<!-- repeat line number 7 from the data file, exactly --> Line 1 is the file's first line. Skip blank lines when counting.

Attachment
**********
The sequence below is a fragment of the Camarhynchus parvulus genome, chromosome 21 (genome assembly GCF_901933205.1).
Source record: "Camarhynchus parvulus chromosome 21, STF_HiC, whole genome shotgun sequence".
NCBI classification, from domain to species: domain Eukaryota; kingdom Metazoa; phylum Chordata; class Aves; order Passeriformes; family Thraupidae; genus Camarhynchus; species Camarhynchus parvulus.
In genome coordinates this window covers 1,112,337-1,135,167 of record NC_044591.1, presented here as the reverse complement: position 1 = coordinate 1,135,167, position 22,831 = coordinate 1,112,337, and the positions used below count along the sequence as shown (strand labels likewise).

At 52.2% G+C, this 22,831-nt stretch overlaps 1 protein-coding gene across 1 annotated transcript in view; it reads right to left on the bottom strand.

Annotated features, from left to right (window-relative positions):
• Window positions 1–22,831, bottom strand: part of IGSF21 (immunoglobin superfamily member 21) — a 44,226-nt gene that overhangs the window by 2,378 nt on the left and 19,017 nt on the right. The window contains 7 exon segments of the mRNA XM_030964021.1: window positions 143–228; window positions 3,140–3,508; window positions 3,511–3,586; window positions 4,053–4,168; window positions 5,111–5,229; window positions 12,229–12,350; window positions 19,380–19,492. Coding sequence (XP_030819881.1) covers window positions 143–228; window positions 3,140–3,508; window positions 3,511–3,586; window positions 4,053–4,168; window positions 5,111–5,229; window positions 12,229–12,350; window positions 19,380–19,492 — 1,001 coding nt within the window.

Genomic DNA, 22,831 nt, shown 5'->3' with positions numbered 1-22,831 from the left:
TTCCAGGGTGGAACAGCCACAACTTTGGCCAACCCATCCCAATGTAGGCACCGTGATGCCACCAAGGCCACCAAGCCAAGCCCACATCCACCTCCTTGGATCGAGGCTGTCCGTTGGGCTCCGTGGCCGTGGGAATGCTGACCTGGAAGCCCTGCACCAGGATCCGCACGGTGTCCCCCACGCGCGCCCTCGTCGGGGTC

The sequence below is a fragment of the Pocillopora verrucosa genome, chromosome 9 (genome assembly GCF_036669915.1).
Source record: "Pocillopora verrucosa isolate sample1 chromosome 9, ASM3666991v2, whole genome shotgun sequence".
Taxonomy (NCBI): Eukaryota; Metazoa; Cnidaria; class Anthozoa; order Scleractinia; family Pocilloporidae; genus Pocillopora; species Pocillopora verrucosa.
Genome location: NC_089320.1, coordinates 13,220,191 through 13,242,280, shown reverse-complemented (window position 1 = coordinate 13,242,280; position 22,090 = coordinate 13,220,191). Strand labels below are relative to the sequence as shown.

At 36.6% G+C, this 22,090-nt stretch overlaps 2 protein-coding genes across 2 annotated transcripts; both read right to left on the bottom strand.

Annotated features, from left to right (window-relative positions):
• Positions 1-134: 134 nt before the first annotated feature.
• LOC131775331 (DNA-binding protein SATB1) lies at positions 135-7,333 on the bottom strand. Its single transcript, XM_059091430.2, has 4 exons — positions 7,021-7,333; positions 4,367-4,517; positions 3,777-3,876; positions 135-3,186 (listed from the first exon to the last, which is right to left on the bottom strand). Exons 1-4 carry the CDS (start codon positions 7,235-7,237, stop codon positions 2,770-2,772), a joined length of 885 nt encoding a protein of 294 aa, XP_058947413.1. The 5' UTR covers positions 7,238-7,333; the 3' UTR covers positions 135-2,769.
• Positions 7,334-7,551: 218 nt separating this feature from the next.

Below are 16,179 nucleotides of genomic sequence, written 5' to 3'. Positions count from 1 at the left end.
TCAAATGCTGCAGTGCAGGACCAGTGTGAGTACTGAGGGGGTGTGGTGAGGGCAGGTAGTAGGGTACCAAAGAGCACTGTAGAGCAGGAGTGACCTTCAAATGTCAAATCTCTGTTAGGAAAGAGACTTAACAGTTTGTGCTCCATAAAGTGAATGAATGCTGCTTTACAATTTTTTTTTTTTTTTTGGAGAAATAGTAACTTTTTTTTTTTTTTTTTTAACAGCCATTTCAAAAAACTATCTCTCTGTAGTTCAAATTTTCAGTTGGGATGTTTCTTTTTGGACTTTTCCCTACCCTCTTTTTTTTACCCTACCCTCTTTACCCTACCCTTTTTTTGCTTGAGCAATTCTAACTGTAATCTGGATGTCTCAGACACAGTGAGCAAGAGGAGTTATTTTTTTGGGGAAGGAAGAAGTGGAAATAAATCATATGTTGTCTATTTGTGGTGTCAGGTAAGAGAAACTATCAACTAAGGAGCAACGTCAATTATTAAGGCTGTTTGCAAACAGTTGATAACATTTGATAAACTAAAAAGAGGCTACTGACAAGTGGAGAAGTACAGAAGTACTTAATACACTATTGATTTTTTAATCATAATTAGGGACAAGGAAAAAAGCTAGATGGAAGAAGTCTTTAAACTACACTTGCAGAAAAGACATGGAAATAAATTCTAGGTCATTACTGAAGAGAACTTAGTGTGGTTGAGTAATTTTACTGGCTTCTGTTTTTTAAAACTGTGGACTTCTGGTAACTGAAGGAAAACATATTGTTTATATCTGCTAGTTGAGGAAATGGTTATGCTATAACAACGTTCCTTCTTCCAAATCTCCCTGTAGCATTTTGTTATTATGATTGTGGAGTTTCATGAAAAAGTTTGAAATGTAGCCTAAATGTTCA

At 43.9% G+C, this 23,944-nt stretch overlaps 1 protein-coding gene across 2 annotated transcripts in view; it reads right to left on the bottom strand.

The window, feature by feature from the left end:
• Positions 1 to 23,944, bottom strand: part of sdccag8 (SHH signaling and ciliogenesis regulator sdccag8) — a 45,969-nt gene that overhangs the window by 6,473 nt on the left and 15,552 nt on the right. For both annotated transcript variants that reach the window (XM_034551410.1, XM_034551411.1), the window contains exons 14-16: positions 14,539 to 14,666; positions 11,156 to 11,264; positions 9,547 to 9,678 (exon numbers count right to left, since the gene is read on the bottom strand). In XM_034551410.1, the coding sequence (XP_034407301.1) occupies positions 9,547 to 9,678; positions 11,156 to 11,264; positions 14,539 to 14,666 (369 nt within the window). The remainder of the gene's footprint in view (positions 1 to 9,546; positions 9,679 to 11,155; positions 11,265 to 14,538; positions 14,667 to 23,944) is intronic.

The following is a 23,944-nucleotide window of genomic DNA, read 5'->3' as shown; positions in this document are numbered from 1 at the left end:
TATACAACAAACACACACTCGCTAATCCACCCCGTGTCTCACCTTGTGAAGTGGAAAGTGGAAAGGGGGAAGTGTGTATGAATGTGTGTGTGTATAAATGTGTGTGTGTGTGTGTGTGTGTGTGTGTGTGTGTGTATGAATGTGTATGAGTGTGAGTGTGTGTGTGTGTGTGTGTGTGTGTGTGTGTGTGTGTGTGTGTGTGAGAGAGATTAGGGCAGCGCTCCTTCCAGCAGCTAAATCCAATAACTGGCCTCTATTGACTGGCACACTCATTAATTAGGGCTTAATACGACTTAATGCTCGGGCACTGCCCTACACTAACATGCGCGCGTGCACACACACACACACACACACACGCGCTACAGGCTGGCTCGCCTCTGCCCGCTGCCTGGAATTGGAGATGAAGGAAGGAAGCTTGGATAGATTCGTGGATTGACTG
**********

• Window positions 1–22,831, bottom strand: part of IGSF21 (immunoglobin superfamily member 21) — a 44,226-nt gene that overhangs the window by 2,378 nt on the left and 19,017 nt on the right. The window contains 7 exon segments of the mRNA XM_030964021.1: window positions 143–228; window positions 3,140–3,508; window positions 3,511–3,586; window positions 4,053–4,168; window positions 5,111–5,229; window positions 12,229–12,350; window positions 19,380–19,492. Coding sequence (XP_030819881.1) covers window positions 143–228; window positions 3,140–3,508; window positions 3,511–3,586; window positions 4,053–4,168; window positions 5,111–5,229; window positions 12,229–12,350; window positions 19,380–19,492 — 1,001 coding nt within the window.